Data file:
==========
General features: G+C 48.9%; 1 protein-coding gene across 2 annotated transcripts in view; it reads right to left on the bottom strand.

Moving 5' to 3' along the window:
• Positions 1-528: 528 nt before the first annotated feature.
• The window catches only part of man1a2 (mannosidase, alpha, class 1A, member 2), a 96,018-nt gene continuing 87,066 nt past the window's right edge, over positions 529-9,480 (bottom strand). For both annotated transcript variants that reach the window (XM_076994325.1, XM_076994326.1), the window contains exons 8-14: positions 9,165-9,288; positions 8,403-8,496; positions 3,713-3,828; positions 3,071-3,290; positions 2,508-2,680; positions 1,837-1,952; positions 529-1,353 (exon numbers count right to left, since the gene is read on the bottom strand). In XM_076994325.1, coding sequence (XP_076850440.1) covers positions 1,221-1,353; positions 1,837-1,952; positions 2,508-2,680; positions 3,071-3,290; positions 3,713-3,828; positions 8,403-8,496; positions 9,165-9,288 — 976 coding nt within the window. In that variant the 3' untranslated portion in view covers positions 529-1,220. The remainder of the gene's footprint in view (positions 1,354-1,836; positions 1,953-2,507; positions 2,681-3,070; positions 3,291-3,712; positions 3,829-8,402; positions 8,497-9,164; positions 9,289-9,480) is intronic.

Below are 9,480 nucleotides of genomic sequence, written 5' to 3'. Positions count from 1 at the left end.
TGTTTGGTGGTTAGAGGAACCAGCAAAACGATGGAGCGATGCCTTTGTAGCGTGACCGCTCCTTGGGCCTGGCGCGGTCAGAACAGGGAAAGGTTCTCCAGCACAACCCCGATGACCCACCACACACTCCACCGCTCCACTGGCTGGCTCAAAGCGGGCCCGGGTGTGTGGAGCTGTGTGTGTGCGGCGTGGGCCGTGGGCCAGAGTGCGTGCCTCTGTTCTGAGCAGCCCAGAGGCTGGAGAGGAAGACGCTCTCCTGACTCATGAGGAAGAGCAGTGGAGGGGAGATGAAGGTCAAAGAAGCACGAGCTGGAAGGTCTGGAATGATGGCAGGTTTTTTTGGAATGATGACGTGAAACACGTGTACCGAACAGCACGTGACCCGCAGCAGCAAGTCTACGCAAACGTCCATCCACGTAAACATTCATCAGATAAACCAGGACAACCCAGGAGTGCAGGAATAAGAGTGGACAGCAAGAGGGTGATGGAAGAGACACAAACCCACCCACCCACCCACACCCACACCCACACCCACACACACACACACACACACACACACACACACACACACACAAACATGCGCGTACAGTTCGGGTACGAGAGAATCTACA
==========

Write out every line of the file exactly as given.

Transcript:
General features: G+C 48.9%; 1 protein-coding gene across 2 annotated transcripts in view; it reads right to left on the bottom strand.

Moving 5' to 3' along the window:
• Positions 1-528: 528 nt before the first annotated feature.
• The window catches only part of man1a2 (mannosidase, alpha, class 1A, member 2), a 96,018-nt gene continuing 87,066 nt past the window's right edge, over positions 529-9,480 (bottom strand). For both annotated transcript variants that reach the window (XM_076994325.1, XM_076994326.1), the window contains exons 8-14: positions 9,165-9,288; positions 8,403-8,496; positions 3,713-3,828; positions 3,071-3,290; positions 2,508-2,680; positions 1,837-1,952; positions 529-1,353 (exon numbers count right to left, since the gene is read on the bottom strand). In XM_076994325.1, coding sequence (XP_076850440.1) covers positions 1,221-1,353; positions 1,837-1,952; positions 2,508-2,680; positions 3,071-3,290; positions 3,713-3,828; positions 8,403-8,496; positions 9,165-9,288 — 976 coding nt within the window. In that variant the 3' untranslated portion in view covers positions 529-1,220. The remainder of the gene's footprint in view (positions 1,354-1,836; positions 1,953-2,507; positions 2,681-3,070; positions 3,291-3,712; positions 3,829-8,402; positions 8,497-9,164; positions 9,289-9,480) is intronic.

Below are 9,480 nucleotides of genomic sequence, written 5' to 3'. Positions count from 1 at the left end.
TGTTTGGTGGTTAGAGGAACCAGCAAAACGATGGAGCGATGCCTTTGTAGCGTGACCGCTCCTTGGGCCTGGCGCGGTCAGAACAGGGAAAGGTTCTCCAGCACAACCCCGATGACCCACCACACACTCCACCGCTCCACTGGCTGGCTCAAAGCGGGCCCGGGTGTGTGGAGCTGTGTGTGTGCGGCGTGGGCCGTGGGCCAGAGTGCGTGCCTCTGTTCTGAGCAGCCCAGAGGCTGGAGAGGAAGACGCTCTCCTGACTCATGAGGAAGAGCAGTGGAGGGGAGATGAAGGTCAAAGAAGCACGAGCTGGAAGGTCTGGAATGATGGCAGGTTTTTTTGGAATGATGACGTGAAACACGTGTACCGAACAGCACGTGACCCGCAGCAGCAAGTCTACGCAAACGTCCATCCACGTAAACATTCATCAGATAAACCAGGACAACCCAGGAGTGCAGGAATAAGAGTGGACAGCAAGAGGGTGATGGAAGAGACACAAACCCACCCACCCACCCACACCCACACCCACACCCACACACACACACACACACACACACACACACACACACACACAAACATGCGCGTACAGTTCGGGTACGAGAGAATCTACA